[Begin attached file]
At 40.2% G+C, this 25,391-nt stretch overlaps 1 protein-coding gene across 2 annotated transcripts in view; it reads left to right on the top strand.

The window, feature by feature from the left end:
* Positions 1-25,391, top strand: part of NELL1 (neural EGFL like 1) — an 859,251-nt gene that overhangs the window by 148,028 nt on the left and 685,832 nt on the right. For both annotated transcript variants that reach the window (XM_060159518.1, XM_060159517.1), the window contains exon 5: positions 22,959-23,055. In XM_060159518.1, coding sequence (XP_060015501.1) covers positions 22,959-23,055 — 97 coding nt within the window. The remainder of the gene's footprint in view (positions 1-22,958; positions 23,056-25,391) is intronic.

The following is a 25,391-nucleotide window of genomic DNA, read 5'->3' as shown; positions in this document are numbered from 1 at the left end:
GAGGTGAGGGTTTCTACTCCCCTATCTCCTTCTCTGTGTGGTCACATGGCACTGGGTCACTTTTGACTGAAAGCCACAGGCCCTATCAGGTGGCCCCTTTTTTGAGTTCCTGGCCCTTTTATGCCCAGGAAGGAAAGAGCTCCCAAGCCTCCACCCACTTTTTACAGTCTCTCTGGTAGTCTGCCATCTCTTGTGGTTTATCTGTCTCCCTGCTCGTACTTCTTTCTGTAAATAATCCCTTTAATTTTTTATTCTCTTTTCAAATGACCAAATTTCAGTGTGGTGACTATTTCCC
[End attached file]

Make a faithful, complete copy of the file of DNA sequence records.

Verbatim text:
At 40.2% G+C, this 25,391-nt stretch overlaps 1 protein-coding gene across 2 annotated transcripts in view; it reads left to right on the top strand.

The window, feature by feature from the left end:
* Positions 1-25,391, top strand: part of NELL1 (neural EGFL like 1) — an 859,251-nt gene that overhangs the window by 148,028 nt on the left and 685,832 nt on the right. For both annotated transcript variants that reach the window (XM_060159518.1, XM_060159517.1), the window contains exon 5: positions 22,959-23,055. In XM_060159518.1, coding sequence (XP_060015501.1) covers positions 22,959-23,055 — 97 coding nt within the window. The remainder of the gene's footprint in view (positions 1-22,958; positions 23,056-25,391) is intronic.

The following is a 25,391-nucleotide window of genomic DNA, read 5'->3' as shown; positions in this document are numbered from 1 at the left end:
GAGGTGAGGGTTTCTACTCCCCTATCTCCTTCTCTGTGTGGTCACATGGCACTGGGTCACTTTTGACTGAAAGCCACAGGCCCTATCAGGTGGCCCCTTTTTTGAGTTCCTGGCCCTTTTATGCCCAGGAAGGAAAGAGCTCCCAAGCCTCCACCCACTTTTTACAGTCTCTCTGGTAGTCTGCCATCTCTTGTGGTTTATCTGTCTCCCTGCTCGTACTTCTTTCTGTAAATAATCCCTTTAATTTTTTATTCTCTTTTCAAATGACCAAATTTCAGTGTGGTGACTATTTCCC